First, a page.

(File pix) The aim of the Strata Management Act 2013 (the SMA) is to provide for the maintenance and management of buildings and common property of multistorey buildings and sub-divided land in a proper and efficient manner to benefit and contribute to the success of the strata development. Archive image for illustration purposes only.

THE aim of the Strata Management Act 2013 (the SMA) is to provide for the maintenance and management of buildings and common property of multistorey buildings and sub-divided land in a proper and efficient manner to benefit and contribute to the success of the strata development.

As such, it is imperative that rigid enforcement of the SMA against offenders is affected, or otherwise the law will be ignored. If the law is not enforced, the problems that it intend to address and resolve will continue to exist. As is frequently stated, the law is only as good as the degree of its enforcement.

The SMA is equipped with administration and enforcement provisions. An officer, known as the Commissioner of Buildings (COB), is appointed for the purpose of administering and carrying out the provisions of the SMA.

The COB may perform such duties as are imposed and may exercise such powers as are conferred upon him by the SMA or any other written law. The COB may investigate the commission of any offence under the SMA.

An offence is an act contrary to, offending against, and punishable by law on conviction. When a person breaks a law or a rule, it is an offence against the law or rule. There are provisions under the SMA and regulations made there under that on conviction for the commission of an offence, punishment will be by way of a fine or imprisonment, or to both.

A tribunal known as the Strata Management Tribunal (SMT) is established under the SMA for a claimant to seek legal redress in respect of strata management disputes or complaints and claims without having to go to court.

A tribunal is a quasi-judicial institution set up with authority to judge, adjudicate on, or determines claims or disputes.

It is intended to function in a less formal, less expensive and a faster way to decide and resolve disputes in place of the ordinary courts.

The Management Corporation (MC) or the Subsidiary Management Corporation (SMC) is entitled to file a claim with the SMT in respect of a dispute or complaint concerning the performance of, or the failure to perform a function, duty or power conferred or imposed by the MC or the SMC.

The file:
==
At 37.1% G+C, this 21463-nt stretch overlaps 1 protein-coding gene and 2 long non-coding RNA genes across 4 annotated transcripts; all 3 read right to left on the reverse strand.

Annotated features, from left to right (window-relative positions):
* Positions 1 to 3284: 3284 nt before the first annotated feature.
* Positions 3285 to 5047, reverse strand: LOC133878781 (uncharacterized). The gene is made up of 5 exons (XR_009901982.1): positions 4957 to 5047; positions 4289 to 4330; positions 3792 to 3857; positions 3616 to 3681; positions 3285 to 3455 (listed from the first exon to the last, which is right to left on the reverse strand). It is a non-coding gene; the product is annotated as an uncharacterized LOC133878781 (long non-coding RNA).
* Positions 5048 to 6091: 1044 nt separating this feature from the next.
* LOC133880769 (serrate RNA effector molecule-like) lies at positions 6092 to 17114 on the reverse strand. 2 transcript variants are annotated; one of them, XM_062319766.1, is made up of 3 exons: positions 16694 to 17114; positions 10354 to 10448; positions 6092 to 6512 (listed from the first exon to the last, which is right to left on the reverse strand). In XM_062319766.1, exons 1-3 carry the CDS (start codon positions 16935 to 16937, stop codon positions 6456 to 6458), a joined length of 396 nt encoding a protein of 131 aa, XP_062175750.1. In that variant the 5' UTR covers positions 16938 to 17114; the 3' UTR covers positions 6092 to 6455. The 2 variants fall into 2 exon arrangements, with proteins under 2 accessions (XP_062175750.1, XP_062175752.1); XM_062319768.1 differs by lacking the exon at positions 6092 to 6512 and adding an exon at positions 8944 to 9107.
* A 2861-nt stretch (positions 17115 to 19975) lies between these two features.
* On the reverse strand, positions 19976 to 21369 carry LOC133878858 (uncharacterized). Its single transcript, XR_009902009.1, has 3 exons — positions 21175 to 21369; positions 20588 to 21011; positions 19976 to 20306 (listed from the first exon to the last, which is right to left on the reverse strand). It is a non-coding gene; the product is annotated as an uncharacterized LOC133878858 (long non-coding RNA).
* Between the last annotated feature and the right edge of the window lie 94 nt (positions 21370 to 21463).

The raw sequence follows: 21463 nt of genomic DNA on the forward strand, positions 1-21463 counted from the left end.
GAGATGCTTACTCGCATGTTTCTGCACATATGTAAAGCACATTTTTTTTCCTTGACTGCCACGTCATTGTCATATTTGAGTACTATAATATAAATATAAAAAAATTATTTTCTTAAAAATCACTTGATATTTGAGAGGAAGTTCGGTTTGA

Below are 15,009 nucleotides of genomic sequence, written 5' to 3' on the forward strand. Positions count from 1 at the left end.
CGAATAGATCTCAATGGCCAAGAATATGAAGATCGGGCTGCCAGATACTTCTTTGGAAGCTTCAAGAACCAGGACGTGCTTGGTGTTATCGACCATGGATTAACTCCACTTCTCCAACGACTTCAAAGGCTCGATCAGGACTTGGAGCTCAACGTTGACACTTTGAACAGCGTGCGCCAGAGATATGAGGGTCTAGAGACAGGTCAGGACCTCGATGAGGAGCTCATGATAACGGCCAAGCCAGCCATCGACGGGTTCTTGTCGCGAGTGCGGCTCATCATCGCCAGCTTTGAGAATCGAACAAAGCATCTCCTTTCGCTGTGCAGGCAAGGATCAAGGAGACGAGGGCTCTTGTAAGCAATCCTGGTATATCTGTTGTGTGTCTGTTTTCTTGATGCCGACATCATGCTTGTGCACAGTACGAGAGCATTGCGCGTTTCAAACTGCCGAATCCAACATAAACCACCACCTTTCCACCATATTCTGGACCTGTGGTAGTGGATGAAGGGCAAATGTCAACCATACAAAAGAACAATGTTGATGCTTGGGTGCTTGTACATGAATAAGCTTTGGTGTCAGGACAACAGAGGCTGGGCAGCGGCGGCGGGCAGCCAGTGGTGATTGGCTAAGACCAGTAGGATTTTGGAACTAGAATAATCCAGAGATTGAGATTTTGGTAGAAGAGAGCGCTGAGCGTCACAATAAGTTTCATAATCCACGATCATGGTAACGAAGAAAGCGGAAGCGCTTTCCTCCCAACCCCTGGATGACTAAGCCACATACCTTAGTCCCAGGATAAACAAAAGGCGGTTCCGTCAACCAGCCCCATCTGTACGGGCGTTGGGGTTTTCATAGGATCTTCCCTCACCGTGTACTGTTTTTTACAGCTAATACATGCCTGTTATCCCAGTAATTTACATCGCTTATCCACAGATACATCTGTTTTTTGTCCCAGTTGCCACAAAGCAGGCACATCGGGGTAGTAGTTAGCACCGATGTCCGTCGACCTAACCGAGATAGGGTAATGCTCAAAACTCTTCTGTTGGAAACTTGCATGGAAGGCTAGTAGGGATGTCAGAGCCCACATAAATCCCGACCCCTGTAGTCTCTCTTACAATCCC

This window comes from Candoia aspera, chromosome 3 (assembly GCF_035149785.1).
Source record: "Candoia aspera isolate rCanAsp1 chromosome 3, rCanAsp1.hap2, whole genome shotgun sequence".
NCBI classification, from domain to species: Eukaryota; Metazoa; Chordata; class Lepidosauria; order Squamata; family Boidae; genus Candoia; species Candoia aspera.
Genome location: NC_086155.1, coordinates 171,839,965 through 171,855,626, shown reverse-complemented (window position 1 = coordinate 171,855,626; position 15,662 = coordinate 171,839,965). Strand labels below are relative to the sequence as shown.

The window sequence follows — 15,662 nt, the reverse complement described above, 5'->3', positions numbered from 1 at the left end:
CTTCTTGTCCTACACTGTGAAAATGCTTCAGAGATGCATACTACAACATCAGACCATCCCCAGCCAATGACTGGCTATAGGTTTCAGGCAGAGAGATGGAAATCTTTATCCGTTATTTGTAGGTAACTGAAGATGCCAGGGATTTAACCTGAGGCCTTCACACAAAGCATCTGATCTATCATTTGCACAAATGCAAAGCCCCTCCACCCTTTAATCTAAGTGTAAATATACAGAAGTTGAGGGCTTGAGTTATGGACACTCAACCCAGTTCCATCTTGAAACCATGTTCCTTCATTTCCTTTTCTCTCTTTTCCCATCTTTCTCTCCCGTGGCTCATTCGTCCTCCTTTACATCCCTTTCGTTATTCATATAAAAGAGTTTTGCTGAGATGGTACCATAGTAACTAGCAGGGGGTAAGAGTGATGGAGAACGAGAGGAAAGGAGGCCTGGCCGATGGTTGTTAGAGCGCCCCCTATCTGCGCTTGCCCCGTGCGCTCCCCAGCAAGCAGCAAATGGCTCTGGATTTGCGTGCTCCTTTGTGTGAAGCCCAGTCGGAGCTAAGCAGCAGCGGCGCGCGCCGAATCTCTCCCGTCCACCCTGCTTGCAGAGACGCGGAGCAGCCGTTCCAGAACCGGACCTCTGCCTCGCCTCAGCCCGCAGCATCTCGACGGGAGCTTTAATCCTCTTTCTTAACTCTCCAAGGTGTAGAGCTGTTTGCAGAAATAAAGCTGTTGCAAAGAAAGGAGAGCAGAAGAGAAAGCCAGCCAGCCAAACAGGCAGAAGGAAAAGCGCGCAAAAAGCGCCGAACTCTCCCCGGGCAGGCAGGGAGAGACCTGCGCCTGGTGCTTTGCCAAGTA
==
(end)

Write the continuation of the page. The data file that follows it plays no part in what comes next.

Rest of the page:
For example, when a proprietor has failed to pay the service or maintenance fees at the expiry of the period specified in a notice issued to him, the MC or the SMC, being the claimant, may either file a summons or claim in a court of competent jurisdiction or before the SMT for the recovery thereof.

Alternatively, the MC or the SMC may make an application in writing to the COB who may issue a warrant of attachment authorising the attachment of any moveable property belonging to the defaulting proprietor, which may be found in the building or elsewhere in the state.

The SMA sets out the procedure on how movable property can be attached to recover sums, including the process of auctioning off the goods.

There are 14 subject matters of dispute in which the SMT has jurisdiction to hear and determine, and this is specified in Part 1 of the Fourth Schedule of the SMA. The SMT has pecuniary jurisdiction to hear and determine any claims where the total amount in respect of which an award of the SMT is sought does not exceed RM250,000 or such other amount as may be prescribed to substitute the total amount.

Pursuant to the SMA, no person other than the following persons will be entitled to file a claim to the SMT: (a) a developer; (b) a purchaser; (c) a proprietor, including an original proprietor; (d) a joint management body; (e) a management corporation; (f) a subsidiary management corporation; (g) a managing agent; and (h) any other interested person, with the leave of the SMT.

Awards of the SMT will be made without delay. Where practicable, such awards will be made within 60 days from the first day the hearing before the SMT commences. The SMT will give its reasons for its award in the proceedings.

The SMT may make one or more of the nine orders specified in Part 2 of the Fourth Schedule of the SMA.

An award of the SMT will (subject to the relevant operative provision of the SMA) be final and binding on all parties to the proceedings. It will be deemed to be an order of a court and be enforced accordingly by any party to the proceedings.

Where any person fails to comply with an award made by the SMT, he or she commits an offence and will, on conviction, be liable to a criminal penalty by way of a fine or to imprisonment, or to both.

In the case of a continuing offence, such person will be liable to a further fine for every day or part thereof during which the offence continues after conviction.


Ivan Chan is a member of the Malaysian Bar and practices at Amir Toh Francis & Partners

For feedback email cphchambers@gmail.com

* This column is for your information only and does not constitute legal advice for your specific needs. It cannot disclose all of the risks and other factors necessary to evaluate a particular situation. You should seek and obtain independent legal or professional advice for your specific needs and situation. Neither the writer nor NST will be liable to any reader who suffers whatsoever losses in reliance on this column.

1,222 reads

Related Articles

Most Read Stories by